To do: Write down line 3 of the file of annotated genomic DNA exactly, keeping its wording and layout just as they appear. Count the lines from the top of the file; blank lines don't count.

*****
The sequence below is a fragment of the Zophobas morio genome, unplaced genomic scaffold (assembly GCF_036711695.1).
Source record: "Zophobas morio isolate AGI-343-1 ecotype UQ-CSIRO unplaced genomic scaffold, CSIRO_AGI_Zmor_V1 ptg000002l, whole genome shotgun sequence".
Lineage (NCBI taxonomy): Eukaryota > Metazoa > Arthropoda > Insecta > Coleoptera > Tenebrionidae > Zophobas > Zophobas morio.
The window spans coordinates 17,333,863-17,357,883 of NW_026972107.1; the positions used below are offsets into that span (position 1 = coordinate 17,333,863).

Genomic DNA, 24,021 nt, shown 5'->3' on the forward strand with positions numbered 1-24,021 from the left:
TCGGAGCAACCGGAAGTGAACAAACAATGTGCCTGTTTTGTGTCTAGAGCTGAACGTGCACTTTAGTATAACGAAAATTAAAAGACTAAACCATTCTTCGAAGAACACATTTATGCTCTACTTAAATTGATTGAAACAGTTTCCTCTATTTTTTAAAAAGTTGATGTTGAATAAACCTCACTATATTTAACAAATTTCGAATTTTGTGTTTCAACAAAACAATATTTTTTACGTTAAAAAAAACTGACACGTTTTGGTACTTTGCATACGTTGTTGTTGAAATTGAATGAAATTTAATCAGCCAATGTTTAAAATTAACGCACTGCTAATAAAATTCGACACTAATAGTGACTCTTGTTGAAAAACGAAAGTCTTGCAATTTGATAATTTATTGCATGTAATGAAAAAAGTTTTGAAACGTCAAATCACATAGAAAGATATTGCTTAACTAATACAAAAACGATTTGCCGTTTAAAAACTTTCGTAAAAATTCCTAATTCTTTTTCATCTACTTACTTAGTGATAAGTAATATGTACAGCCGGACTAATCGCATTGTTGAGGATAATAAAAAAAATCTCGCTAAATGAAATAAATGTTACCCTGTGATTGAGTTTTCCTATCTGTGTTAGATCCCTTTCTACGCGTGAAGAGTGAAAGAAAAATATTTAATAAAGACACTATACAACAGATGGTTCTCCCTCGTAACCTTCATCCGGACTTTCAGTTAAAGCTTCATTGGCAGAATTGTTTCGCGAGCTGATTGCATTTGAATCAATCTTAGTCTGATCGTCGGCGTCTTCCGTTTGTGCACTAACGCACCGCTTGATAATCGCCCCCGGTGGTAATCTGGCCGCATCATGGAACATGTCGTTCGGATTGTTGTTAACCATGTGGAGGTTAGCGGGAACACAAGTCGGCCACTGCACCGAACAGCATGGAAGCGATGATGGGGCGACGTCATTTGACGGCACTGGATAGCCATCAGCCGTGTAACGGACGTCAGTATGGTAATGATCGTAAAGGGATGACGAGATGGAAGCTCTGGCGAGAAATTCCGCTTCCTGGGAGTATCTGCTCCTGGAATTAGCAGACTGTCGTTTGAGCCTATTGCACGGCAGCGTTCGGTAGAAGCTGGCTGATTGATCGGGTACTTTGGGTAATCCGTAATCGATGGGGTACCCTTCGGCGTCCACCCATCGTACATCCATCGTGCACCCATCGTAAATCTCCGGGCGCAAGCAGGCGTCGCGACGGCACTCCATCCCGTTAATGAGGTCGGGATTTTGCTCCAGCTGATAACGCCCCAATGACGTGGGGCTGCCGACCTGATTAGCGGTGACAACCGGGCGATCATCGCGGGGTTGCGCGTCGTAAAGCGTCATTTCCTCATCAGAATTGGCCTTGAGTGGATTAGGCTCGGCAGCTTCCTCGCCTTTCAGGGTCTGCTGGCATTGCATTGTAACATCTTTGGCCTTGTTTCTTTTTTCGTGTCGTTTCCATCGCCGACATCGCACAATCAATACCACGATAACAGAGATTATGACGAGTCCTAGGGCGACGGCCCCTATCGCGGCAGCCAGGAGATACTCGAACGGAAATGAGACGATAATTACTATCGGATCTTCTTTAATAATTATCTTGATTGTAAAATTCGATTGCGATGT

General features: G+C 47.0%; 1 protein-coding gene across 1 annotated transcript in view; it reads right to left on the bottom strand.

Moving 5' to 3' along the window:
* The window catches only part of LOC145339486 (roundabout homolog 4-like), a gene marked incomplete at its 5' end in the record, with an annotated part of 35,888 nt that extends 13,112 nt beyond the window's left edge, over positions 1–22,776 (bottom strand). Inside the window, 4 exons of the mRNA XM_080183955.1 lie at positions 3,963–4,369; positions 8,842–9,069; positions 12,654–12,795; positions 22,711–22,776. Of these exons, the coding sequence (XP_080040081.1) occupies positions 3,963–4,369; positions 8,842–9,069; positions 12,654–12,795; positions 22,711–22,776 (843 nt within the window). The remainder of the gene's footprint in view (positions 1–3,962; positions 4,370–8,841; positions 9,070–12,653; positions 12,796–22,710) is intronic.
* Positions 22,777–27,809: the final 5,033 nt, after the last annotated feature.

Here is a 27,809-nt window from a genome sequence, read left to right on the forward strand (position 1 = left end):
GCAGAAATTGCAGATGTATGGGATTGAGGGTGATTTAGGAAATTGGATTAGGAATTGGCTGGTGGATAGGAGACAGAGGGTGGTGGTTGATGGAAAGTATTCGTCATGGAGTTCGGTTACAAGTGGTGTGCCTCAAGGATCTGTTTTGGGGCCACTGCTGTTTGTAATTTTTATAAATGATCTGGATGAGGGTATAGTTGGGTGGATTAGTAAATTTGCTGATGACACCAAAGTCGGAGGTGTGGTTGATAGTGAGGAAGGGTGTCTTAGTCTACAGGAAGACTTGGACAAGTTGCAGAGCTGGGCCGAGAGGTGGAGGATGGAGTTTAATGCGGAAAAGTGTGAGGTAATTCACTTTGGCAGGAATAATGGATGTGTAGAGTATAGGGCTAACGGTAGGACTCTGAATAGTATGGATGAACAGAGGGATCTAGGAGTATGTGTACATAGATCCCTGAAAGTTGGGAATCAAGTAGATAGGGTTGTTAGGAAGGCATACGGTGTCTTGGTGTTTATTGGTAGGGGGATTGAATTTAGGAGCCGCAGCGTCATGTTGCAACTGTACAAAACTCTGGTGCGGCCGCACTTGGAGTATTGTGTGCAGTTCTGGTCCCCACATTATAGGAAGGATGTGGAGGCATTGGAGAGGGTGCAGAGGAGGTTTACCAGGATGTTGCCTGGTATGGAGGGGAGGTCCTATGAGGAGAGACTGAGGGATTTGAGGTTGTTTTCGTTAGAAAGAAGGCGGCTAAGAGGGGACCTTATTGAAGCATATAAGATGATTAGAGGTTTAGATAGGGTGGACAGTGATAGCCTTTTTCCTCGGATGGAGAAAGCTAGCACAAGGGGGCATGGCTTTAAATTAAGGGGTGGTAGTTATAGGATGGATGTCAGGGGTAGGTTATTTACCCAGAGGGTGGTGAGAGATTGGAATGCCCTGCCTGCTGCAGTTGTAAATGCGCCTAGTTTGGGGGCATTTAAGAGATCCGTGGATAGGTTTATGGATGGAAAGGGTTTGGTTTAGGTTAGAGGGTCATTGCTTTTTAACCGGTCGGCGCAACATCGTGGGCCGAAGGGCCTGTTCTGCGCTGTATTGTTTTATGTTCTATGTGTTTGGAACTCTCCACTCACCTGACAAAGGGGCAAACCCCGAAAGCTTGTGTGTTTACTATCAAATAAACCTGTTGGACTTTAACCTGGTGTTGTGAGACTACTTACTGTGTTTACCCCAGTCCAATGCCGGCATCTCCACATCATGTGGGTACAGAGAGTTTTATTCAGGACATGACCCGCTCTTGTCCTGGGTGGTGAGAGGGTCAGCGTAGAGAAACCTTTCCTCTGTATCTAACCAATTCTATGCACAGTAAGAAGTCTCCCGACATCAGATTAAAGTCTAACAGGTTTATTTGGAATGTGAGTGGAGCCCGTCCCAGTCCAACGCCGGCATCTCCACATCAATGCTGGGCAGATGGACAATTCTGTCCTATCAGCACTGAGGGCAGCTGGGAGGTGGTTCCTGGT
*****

Lineage (NCBI taxonomy): Eukaryota > Metazoa > Arthropoda > Insecta > Coleoptera > Tenebrionidae > Zophobas > Zophobas morio.